The market continues to be extraordinarily volatile, but earnings for 2019 are still expected to be robust and grow around 10% according to the latest data from Dow Jones S&P Indices.
The most recent revisions as of December 6 suggest that earnings will increase next year to $174.01 per share up from $157.52 per share in 2018.
With the S&P 500 closing at 2,633 on December 7, the S&P 500 is now trading at 15.1 times 2019 earnings estimates and is now the lowest this multiple has been thus far in 2018.
Assuming earnings do not see a meaningful deterioration in the coming months, the current earnings multiple on the S&P 500 is at the lower end of the historical range since 1989.
Growth in 2019 is expected to moderate but as the chart below shows it is still very healthy growth based on the comparison in the past.
Even if we were to assume no growth in 2019, the S&P 500 would be trading at a PE ratio of 16.7.
At its current valuation, earnings would have to fall by 24% from current estimates of $174.02 in 2019 to $131.65 for the S&P 500’s PE ratio to rise to 20.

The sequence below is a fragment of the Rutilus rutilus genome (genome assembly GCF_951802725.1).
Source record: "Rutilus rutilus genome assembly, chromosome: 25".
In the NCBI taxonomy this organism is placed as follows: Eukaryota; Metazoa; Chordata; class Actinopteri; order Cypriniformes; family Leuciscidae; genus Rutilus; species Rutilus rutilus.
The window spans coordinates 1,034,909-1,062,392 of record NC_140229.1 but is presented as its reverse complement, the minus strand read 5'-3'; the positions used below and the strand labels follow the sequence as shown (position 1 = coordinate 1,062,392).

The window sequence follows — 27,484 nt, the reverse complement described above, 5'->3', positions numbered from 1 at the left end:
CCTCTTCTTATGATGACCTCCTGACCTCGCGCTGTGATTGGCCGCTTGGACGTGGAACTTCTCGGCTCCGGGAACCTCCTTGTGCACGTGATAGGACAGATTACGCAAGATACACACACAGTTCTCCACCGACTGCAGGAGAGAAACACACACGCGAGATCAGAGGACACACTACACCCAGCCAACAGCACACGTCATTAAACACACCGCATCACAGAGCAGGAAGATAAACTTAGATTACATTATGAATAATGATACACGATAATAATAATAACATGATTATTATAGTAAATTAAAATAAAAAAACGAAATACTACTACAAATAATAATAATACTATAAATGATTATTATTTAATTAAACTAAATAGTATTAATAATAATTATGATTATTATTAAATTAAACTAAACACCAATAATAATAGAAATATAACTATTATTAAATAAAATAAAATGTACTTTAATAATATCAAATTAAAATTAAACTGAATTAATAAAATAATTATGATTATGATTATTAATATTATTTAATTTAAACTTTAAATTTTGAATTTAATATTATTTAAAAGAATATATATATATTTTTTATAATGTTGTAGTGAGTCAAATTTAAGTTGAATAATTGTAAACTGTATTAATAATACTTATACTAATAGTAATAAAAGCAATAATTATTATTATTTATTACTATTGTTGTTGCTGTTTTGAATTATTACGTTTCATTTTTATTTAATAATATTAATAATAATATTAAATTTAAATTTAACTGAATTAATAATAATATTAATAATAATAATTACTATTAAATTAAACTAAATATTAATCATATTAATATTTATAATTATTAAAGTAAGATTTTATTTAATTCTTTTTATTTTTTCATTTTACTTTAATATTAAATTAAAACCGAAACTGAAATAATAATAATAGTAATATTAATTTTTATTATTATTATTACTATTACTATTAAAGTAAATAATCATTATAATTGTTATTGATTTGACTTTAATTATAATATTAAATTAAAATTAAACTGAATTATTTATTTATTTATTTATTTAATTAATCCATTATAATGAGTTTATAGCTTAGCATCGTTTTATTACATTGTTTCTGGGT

It would wipe all the earnings growth seen in 2018 from the tax cut. At this point, although GDP is moderating, in my opinion there are no signs to suggest the economy is going over that type of cliff.
In my view, it would seem the equity market is acting in an extremely irrational way at this point or there is something dire lurking that is not clear.
Disclosure: Certain of the information contained in this article is based upon forward-looking statements, information and opinions, including descriptions of anticipated market changes and expectations of future activity. The author believes that such statements, information, and opinions are based upon reasonable estimates and assumptions. However, forward-looking statements, information and opinions are inherently uncertain and actual events or results may differ materially from those reflected in the forward-looking statements. Therefore, undue reliance should not be placed on such forward-looking statements, information and opinions.
- Mott Capital Management uses a long-term thematic growth approach to investing in equities. We search for investments that both reflect and help to shape generational and demographic shifts. Mott uses a philosophy of buying these companies for a 3- to 5-year time horizon, with the belief that a long-term holding period gives themes and our chosen companies a chance to fully develop. In our view, the long time horizon also serves to mitigate the risk associated with the short-term impact of market volatility.